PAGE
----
Mouse Stew

I’ve got a bad habit of going way out on a limb in advising my current and prospective clients what art to buy and what to avoid. It’s a time-consuming process, yet I only occasionally succeed in my efforts to alter anyone’s tastes or collecting proclivities. And lately I’ve begun questioning whether or not I should even bother, given the low likelihood of success and the high likelihood of (unintentionally) offending. The following is a classic example of how such a line of reasoning crashed and burned. It regards a discussion I fell into about a couple of prints a collector had purchased years ago from Picasso’s illustrated book La Tauromaquia (1959, Bloch 950-976). I have a strong distaste for …

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The Determinants of the Relative Value of Prints

Question: Maybe you can help me understand why one print could be $95k and another could be $2k—is it all rarity? —Luke P. Response: Supply certainly influences demand, but it is not the only factor. A print’s price is also determined by the demand for that particular print, the richness of the impression (of the inked plate, block, or stone on the paper), the condition of the print, the size of the print, its colorfulness, and the presence of a signature. The demand for a given print is largely determined by the quality of the design, but is also subject to other prevailing preferences in the marketplace. For example, in Picasso prints, female portraiture generally commands a higher price than …

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The dual dangers of overpaying and of buying online

Dear Kobi, the article i read today [from your manuscript] was talking about the dangers of buying online and also the danger of paying too much for a work from a gallery because of overheads etc… this is a question i have asked myself for a while……which way to jump? take a risk online and buy hopefully a real and fair priced work or have a bit more piece of mind and buy from a brick and mortar gallery and in more cases than not pay too much for the work as they have great expenses like rent, staff, and their endless champagne and canapé parties.


Just like every significant museum with an interest in modern European art, even a collector as richly endowed as Norton Simon hoarded Picasso prints (and Rembrandts and Goyas) like they were going out of style. He acquired 710 Picasso prints but only five Picasso paintings. (Print dealers such as ourselves can only admire that ratio!) Presumably, he didn’t do it because, unlike many print collectors, prints were the only Picassos he could afford, but rather because the print medium, especially in the hands of Picasso, the greatest print innovator of all time, gave rise to unique and breathtakingly beautiful artistic expressions. The interesting essay on Mr. Simon’s approach to print collecting by Gloria Williams in Picasso, Graphic Magician: Prints from …


Collecting and Investing

I feel so lucky and delighted to have found you and your web site today. Thank you for an hour’s patient (sic) telephone tutorial and for your forum material – all of great interest. Your love of these prints and your consequent care of apprentice lovers like myself give a delightful foretaste of how life will be when human values (beauty, love, truth, justice, all that jazz……) rule the world. I’d expected a huge flash plate-glass office outfit, with scary secretaries and bosses who scorned my ignorance. I almost couldn’t make the call. Boy am I glad I did. You have prompted a (for me) revolutionary thought: if Picasso prints do indeed continue to appreciate apace, why should I not …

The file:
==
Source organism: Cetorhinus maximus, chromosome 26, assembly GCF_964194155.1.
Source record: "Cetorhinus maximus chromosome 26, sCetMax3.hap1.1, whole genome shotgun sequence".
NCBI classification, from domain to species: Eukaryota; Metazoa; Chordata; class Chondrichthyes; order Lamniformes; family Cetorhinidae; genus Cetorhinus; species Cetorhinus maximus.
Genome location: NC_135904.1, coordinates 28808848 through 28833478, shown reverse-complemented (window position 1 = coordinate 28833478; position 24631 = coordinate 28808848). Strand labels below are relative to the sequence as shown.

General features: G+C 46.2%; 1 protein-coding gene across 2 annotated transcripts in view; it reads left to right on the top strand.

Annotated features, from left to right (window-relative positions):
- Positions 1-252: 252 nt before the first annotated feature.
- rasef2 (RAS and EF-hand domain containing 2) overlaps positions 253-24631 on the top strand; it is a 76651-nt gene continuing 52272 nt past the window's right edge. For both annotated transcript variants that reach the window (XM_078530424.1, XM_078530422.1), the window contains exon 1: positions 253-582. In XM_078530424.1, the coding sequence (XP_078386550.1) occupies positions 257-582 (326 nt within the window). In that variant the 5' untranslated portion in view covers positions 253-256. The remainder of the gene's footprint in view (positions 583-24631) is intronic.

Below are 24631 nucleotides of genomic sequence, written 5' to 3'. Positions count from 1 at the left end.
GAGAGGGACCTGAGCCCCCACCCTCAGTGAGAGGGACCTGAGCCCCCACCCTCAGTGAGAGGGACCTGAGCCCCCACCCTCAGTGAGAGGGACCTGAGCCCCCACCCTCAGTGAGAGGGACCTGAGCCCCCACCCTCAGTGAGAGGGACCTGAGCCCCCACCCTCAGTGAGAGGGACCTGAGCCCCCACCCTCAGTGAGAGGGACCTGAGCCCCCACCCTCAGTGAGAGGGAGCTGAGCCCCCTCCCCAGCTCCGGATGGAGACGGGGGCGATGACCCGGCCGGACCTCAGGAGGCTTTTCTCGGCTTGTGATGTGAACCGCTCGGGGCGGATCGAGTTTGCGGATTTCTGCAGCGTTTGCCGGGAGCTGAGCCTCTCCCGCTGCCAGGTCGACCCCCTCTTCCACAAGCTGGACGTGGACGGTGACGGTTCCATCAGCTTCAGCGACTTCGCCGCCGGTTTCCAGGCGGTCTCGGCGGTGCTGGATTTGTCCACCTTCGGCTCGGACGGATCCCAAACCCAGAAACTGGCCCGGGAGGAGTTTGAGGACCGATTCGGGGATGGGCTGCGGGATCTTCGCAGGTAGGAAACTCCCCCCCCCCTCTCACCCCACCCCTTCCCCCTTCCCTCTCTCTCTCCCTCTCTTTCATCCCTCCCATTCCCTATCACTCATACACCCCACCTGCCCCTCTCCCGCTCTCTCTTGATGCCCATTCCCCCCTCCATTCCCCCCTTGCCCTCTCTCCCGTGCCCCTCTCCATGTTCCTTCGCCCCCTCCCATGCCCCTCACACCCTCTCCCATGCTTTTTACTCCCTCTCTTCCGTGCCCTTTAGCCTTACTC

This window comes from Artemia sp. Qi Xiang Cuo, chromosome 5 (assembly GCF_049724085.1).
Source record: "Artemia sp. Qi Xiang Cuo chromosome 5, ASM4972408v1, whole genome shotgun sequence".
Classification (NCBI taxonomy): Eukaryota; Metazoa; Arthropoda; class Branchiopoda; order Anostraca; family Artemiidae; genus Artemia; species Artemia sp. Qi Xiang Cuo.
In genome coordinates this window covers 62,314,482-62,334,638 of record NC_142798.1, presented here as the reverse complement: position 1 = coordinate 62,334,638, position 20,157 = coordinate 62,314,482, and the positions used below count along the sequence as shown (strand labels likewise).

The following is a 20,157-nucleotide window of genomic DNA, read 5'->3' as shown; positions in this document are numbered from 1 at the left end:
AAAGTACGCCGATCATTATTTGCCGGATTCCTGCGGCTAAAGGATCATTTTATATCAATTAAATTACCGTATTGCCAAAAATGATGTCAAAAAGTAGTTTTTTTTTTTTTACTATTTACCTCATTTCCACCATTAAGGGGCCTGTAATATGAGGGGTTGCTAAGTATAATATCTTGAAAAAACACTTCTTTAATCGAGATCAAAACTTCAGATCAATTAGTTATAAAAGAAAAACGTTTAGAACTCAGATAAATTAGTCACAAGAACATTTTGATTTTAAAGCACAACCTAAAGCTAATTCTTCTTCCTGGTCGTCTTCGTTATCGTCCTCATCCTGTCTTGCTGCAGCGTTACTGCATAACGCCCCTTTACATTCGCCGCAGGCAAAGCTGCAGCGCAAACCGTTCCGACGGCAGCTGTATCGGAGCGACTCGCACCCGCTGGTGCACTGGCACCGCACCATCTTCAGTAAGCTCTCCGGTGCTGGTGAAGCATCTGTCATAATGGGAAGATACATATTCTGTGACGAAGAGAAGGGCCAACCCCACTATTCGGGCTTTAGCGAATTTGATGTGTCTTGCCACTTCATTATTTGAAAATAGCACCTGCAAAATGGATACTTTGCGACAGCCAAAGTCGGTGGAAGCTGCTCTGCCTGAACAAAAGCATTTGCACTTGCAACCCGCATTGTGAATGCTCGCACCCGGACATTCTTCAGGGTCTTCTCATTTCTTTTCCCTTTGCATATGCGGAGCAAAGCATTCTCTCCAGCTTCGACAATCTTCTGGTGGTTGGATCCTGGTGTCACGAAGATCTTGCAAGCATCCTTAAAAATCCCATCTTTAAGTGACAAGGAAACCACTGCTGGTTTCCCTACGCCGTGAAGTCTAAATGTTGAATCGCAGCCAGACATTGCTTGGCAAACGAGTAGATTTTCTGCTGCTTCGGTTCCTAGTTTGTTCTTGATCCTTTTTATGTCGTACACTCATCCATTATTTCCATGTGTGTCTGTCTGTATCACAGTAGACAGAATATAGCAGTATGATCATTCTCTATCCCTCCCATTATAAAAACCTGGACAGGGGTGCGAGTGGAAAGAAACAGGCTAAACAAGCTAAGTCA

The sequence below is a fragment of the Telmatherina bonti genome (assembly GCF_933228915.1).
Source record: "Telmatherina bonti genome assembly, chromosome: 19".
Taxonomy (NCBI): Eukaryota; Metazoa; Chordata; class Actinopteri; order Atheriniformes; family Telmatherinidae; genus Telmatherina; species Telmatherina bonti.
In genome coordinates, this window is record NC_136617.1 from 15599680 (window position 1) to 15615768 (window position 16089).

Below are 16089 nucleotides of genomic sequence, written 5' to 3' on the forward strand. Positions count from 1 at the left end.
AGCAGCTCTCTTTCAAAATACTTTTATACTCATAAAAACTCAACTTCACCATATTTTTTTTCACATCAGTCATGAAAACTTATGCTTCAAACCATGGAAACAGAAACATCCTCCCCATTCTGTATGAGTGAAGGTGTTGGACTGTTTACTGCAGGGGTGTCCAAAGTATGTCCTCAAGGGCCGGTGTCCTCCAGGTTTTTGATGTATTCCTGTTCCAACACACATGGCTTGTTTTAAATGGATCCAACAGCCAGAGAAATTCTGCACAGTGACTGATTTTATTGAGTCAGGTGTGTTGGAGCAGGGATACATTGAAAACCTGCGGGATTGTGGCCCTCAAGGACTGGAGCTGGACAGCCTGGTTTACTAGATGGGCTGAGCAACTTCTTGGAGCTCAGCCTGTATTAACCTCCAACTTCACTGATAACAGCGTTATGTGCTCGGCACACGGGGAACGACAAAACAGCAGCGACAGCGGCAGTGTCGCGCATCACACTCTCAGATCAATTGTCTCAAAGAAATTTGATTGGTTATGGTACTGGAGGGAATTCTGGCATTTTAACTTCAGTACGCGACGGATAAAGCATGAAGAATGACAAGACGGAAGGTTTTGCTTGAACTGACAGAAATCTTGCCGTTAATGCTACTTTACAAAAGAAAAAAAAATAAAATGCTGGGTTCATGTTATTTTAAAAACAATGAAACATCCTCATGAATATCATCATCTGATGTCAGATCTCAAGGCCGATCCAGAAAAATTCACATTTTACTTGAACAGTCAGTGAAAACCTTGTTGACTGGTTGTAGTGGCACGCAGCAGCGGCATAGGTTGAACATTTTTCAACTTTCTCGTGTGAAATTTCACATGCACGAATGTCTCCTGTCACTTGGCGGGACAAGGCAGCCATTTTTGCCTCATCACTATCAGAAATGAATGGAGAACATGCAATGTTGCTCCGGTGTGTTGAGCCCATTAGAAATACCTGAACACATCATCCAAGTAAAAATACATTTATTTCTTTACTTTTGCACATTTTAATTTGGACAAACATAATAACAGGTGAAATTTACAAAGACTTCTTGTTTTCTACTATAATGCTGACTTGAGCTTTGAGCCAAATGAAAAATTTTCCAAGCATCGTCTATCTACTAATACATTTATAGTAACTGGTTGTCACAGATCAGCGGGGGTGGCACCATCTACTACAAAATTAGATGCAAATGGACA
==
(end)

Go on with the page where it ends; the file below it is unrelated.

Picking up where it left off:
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Investment-Grade Picasso Prints

Question [paraphrased from a phone conversation]: Could you recommend those works in your catalogue which in particular would have the maximal future appreciation? -Daniella R. Response: I readily agree with your comment on the phone that not all Picassos are “created equal”, shall we say. Though many Picasso prints are truly masterworks, some clearly are not. The point is that, just like the stock market, the Picasso market already takes such factors into consideration when arriving at a valuation of each of his works. Furthermore, all of his works seem to appreciate in parallel. Provided that the price is right to begin with, appreciation is to be expected across the board. The nice thing about this is that a collector …

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Art as Investment

Question: Basically we’re new to buying art, so we are in the learning process, and, as much as people say, “Don’t buy art as investment,” it’s hard not to think that way. –Luke P. Response: I agree with you that it’s hard not to think of art as an investment, particularly when you’re paying a pretty penny for the art. I’ve always used the allure of the investment as a rationalization for collecting art, especially when I could ill afford it, but, to avoid self-delusion, the art must be truly collectible to qualify. Investing in a blue-chip artist is like buying blue chip stocks, unless you’re convinced you’ve spotted the next Picasso or the next Cisco. I don’t entirely agree …

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